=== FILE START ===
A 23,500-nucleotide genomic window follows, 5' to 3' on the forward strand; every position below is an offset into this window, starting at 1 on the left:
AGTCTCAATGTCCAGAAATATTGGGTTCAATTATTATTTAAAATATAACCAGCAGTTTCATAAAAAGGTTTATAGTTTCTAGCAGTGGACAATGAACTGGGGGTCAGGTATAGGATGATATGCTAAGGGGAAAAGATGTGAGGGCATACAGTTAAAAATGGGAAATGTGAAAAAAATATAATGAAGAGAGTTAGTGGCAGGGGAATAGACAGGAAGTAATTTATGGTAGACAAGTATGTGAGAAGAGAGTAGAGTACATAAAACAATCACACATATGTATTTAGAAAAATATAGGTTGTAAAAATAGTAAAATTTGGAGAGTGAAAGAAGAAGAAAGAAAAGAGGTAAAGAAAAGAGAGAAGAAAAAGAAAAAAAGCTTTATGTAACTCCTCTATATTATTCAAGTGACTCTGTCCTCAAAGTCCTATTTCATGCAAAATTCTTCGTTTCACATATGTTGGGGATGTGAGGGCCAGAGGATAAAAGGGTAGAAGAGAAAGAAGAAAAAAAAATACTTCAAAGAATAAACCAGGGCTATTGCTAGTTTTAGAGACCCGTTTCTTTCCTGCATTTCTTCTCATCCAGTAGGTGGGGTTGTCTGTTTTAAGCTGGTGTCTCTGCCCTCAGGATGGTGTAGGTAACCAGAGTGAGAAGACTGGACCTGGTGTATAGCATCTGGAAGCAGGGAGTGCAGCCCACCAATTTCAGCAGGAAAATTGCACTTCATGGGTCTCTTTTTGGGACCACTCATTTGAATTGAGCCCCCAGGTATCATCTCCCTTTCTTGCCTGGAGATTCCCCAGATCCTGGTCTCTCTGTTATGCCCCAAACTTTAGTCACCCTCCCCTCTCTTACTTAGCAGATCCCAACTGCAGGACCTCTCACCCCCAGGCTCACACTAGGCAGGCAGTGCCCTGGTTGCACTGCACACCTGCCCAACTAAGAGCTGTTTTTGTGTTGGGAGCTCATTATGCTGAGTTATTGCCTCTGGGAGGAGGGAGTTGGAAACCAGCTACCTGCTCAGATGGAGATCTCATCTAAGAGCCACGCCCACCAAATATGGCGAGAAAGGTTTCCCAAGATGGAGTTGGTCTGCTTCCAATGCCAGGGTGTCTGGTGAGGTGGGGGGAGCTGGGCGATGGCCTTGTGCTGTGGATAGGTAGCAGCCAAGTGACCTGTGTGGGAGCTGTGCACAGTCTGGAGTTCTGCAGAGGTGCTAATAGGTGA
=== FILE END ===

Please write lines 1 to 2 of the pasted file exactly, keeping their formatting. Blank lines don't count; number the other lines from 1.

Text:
A 23,500-nucleotide genomic window follows, 5' to 3' on the forward strand; every position below is an offset into this window, starting at 1 on the left:
AGTCTCAATGTCCAGAAATATTGGGTTCAATTATTATTTAAAATATAACCAGCAGTTTCATAAAAAGGTTTATAGTTTCTAGCAGTGGACAATGAACTGGGGGTCAGGTATAGGATGATATGCTAAGGGGAAAAGATGTGAGGGCATACAGTTAAAAATGGGAAATGTGAAAAAAATATAATGAAGAGAGTTAGTGGCAGGGGAATAGACAGGAAGTAATTTATGGTAGACAAGTATGTGAGAAGAGAGTAGAGTACATAAAACAATCACACATATGTATTTAGAAAAATATAGGTTGTAAAAATAGTAAAATTTGGAGAGTGAAAGAAGAAGAAAGAAAAGAGGTAAAGAAAAGAGAGAAGAAAAAGAAAAAAAGCTTTATGTAACTCCTCTATATTATTCAAGTGACTCTGTCCTCAAAGTCCTATTTCATGCAAAATTCTTCGTTTCACATATGTTGGGGATGTGAGGGCCAGAGGATAAAAGGGTAGAAGAGAAAGAAGAAAAAAAAATACTTCAAAGAATAAACCAGGGCTATTGCTAGTTTTAGAGACCCGTTTCTTTCCTGCATTTCTTCTCATCCAGTAGGTGGGGTTGTCTGTTTTAAGCTGGTGTCTCTGCCCTCAGGATGGTGTAGGTAACCAGAGTGAGAAGACTGGACCTGGTGTATAGCATCTGGAAGCAGGGAGTGCAGCCCACCAATTTCAGCAGGAAAATTGCACTTCATGGGTCTCTTTTTGGGACCACTCATTTGAATTGAGCCCCCAGGTATCATCTCCCTTTCTTGCCTGGAGATTCCCCAGATCCTGGTCTCTCTGTTATGCCCCAAACTTTAGTCACCCTCCCCTCTCTTACTTAGCAGATCCCAACTGCAGGACCTCTCACCCCCAGGCTCACACTAGGCAGGCAGTGCCCTGGTTGCACTGCACACCTGCCCAACTAAGAGCTGTTTTTGTGTTGGGAGCTCATTATGCTGAGTTATTGCCTCTGGGAGGAGGGAGTTGGAAACCAGCTACCTGCTCAGATGGAGATCTCATCTAAGAGCCACGCCCACCAAATATGGCGAGAAAGGTTTCCCAAGATGGAGTTGGTCTGCTTCCAATGCCAGGGTGTCTGGTGAGGTGGGGGGAGCTGGGCGATGGCCTTGTGCTGTGGATAGGTAGCAGCCAAGTGACCTGTGTGGGAGCTGTGCACAGTCTGGAGTTCTGCAGAGGTGCTAATAGGTGA